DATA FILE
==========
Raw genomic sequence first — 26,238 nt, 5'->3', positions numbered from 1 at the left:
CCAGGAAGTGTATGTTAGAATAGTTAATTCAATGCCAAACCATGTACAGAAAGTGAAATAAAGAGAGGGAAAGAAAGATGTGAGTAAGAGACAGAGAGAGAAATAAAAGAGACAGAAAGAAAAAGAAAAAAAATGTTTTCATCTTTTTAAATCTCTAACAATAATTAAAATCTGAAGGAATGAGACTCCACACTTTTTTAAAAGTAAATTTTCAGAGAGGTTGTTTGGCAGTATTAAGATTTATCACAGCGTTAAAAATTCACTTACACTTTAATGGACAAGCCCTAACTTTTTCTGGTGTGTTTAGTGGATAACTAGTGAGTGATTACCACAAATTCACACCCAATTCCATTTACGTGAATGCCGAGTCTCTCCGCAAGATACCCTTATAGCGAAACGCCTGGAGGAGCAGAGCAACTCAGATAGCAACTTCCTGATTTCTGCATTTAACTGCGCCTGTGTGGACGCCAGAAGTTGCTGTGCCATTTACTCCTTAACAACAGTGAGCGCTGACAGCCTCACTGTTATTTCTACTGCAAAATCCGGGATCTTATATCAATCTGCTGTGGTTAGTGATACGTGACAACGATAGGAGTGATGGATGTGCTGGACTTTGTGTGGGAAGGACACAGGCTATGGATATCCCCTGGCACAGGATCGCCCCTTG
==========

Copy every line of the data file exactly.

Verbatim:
Raw genomic sequence first — 26,238 nt, 5'->3', positions numbered from 1 at the left:
CCAGGAAGTGTATGTTAGAATAGTTAATTCAATGCCAAACCATGTACAGAAAGTGAAATAAAGAGAGGGAAAGAAAGATGTGAGTAAGAGACAGAGAGAGAAATAAAAGAGACAGAAAGAAAAAGAAAAAAAATGTTTTCATCTTTTTAAATCTCTAACAATAATTAAAATCTGAAGGAATGAGACTCCACACTTTTTTAAAAGTAAATTTTCAGAGAGGTTGTTTGGCAGTATTAAGATTTATCACAGCGTTAAAAATTCACTTACACTTTAATGGACAAGCCCTAACTTTTTCTGGTGTGTTTAGTGGATAACTAGTGAGTGATTACCACAAATTCACACCCAATTCCATTTACGTGAATGCCGAGTCTCTCCGCAAGATACCCTTATAGCGAAACGCCTGGAGGAGCAGAGCAACTCAGATAGCAACTTCCTGATTTCTGCATTTAACTGCGCCTGTGTGGACGCCAGAAGTTGCTGTGCCATTTACTCCTTAACAACAGTGAGCGCTGACAGCCTCACTGTTATTTCTACTGCAAAATCCGGGATCTTATATCAATCTGCTGTGGTTAGTGATACGTGACAACGATAGGAGTGATGGATGTGCTGGACTTTGTGTGGGAAGGACACAGGCTATGGATATCCCCTGGCACAGGATCGCCCCTTG